© 2018 Melanie Delorme

Proudly created with Wix.com

JOURNALING

 

WHY JOURNAL

The reasons to try journaling through your grief are numerous. Here are just a few:

 

  1. By putting thoughts on a page, you are giving your thoughts a voice.

  2. The pages of your journal will never judge you. It is a safe place for expression.

  3. Writing allows you to reflect on emotions that you are experiencing.

  4. Reading your thoughts will help you gain perspective on your feelings.

 

HOW TO JOURNAL

  1. Buy a journal. Journals come in many different shapes, sizes, and quality, with lined or unlined pages. Some lock, some do not. Some have coils. Some will lie flat when open, yet others will not. Choose one that suits you.  

     

  2. Decide whether you are writing on every page, or every other page.

     

  3. Open to a fresh page and write the date on the page. This may seem insignificant, but when you look back at how much your perspective has changed, you may want to remember the date.

     

  4. Ignore your spelling and grammar. Focus on getting your words and emotions flowing.

     

  5. Choose something to write with that makes you comfortable. It doesn’t matter if it is a crayon or an expensive pen.

     

  6. Be prepared to tell your journal the truth!

 
 

WHEN TO JOURNAL

There are no rules about where, when or how often you should write in your journal.

Maybe writing will only fit into your schedule at bedtime every day.

Maybe you have a quiet space on your patio to write first thing in the morning.

Maybe you only want to write on Sunday nights to begin your week.

WHAT TO WRITE

Start with a 5-10 minute free write. A free-write is when you commit to writing about a topic for the entire length of time. Set a timer. Most importantly, do not stop writing. If you run out of new ideas, repeat one.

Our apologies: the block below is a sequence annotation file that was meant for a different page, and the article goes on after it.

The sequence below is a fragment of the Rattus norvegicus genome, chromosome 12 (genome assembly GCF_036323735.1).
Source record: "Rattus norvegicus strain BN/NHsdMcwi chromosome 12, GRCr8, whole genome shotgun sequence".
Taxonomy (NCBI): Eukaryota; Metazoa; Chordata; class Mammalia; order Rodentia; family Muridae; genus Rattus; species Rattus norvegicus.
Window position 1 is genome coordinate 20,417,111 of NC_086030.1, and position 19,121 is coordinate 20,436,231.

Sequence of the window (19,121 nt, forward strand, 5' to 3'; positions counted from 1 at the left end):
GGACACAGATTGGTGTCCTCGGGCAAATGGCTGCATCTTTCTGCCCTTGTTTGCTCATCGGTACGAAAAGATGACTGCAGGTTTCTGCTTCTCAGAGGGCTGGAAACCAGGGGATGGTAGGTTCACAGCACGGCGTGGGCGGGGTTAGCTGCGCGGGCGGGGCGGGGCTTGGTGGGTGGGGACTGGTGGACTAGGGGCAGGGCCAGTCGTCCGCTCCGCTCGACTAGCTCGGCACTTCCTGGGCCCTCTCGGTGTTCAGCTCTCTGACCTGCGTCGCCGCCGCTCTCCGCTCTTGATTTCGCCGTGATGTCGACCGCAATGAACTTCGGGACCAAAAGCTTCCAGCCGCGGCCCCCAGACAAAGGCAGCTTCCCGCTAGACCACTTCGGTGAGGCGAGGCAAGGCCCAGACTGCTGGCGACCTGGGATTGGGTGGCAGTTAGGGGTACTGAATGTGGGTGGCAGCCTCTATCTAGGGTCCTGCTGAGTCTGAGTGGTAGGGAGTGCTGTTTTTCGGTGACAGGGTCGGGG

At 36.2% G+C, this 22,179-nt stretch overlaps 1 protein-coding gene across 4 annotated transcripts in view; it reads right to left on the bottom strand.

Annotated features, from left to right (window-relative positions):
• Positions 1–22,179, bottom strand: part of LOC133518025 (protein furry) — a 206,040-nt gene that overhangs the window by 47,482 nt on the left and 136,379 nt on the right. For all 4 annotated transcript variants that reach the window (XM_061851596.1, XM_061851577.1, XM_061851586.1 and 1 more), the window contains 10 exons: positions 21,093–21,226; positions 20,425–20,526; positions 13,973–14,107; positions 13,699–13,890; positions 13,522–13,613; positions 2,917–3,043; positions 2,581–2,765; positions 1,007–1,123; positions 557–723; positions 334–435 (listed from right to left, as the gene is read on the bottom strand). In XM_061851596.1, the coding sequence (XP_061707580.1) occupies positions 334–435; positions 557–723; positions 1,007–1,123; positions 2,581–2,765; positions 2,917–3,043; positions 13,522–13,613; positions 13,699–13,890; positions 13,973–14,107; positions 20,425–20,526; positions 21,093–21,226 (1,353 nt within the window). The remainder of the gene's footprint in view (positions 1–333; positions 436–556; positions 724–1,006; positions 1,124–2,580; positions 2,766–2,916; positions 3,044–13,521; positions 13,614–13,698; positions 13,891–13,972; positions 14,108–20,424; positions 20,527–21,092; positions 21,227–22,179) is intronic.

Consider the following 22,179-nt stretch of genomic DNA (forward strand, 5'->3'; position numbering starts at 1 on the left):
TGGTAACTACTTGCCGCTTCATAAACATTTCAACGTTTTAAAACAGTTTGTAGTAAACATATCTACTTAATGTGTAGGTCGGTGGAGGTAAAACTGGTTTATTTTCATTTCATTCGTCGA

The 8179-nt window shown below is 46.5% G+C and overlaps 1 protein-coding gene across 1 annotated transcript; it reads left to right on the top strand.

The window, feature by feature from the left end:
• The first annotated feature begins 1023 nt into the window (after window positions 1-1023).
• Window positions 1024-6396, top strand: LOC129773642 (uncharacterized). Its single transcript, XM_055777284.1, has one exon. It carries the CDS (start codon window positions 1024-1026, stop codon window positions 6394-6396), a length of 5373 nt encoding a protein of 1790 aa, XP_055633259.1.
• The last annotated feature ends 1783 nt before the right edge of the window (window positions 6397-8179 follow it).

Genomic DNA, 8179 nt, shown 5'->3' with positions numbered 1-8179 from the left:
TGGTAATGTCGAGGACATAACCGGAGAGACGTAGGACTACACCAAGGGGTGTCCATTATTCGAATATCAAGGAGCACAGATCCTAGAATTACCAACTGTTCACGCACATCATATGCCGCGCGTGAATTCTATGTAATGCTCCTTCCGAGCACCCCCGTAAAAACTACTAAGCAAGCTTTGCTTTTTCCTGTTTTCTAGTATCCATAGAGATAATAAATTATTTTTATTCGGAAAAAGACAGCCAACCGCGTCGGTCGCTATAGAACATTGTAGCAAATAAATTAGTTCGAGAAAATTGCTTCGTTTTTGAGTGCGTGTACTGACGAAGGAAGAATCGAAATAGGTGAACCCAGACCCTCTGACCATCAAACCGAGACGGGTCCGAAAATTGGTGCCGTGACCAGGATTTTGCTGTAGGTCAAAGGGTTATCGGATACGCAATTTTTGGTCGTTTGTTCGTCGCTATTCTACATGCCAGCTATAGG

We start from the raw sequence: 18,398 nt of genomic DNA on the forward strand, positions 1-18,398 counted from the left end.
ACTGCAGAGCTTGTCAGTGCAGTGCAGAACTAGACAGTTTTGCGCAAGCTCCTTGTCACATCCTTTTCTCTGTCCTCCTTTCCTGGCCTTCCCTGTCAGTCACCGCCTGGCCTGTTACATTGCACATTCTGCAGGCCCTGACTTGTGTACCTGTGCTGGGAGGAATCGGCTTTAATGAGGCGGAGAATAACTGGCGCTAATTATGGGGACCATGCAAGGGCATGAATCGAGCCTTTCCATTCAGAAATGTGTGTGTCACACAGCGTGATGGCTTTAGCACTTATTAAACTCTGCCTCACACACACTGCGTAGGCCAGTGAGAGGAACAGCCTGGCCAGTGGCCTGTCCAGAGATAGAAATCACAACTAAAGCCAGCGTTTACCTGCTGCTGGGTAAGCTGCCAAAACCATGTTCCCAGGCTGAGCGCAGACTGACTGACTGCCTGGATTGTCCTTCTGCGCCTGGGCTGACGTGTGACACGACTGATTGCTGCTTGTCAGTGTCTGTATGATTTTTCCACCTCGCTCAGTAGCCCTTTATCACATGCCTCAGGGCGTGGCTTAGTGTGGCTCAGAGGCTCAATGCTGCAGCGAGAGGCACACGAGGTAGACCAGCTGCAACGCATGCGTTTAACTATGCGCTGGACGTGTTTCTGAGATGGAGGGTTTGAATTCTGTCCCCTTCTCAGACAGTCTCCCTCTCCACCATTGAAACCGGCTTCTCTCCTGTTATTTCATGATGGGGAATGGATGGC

• Write about anger.

  • Write about what it means to be a parent.

  • Write about gratitude.

  • Describe your child’s face.

     

    Start with stems. These can be used as free-write topics as well.

     

  • I wish. . .

  • Today I am feeling . . .

  • A person who can help support me is ____, I need him/her to . . .

  • In ten years, I see myself . . .

  • As part of my self-care plan, I am going to . . .

     

    Write in response to a quote or a verse of scripture.

     

  • Blessed are those who mourn, they shall be comforted. Matthew 5:4

  • God grant me the serenity
    to accept the things I cannot change;
    courage to change the things I can;
    and wisdom to know the difference. -Reinhold Niebuhr (1892-1971)

  • “To live in the hearts of those we lose is not to die” – Thomas Campbell

  • “There are no quick fixes to grief. No easy answers. Every expression of grief that wants to be felt and honored and given its space, must be allowed in order to heal.” – Tom Zuba

     

    If you do not really enjoy writing paragraphs, consider starting with a list.

     

  • List your child’s favorite foods. 

  • List your child’s favorite movies.

  • List your child’s favorite activities.

  • Describe your child with ten adjectives.

     

    Write about a photograph.

  • Choose a photograph of your child. Write in detail using all of your senses about the day.What smells, sounds and sights can you recall?

     

    Choose one memory of your child and describe it to someone who was not there.

  • Write about your child’s last birthday.

  • Write about the day of your child’s birth.

  • Write about the last holiday you spent with your child.

     

    Listen to a song.

  • Describe all of the memories or emotions you associate with it.

 

Do you have a journal topic you'd like to share?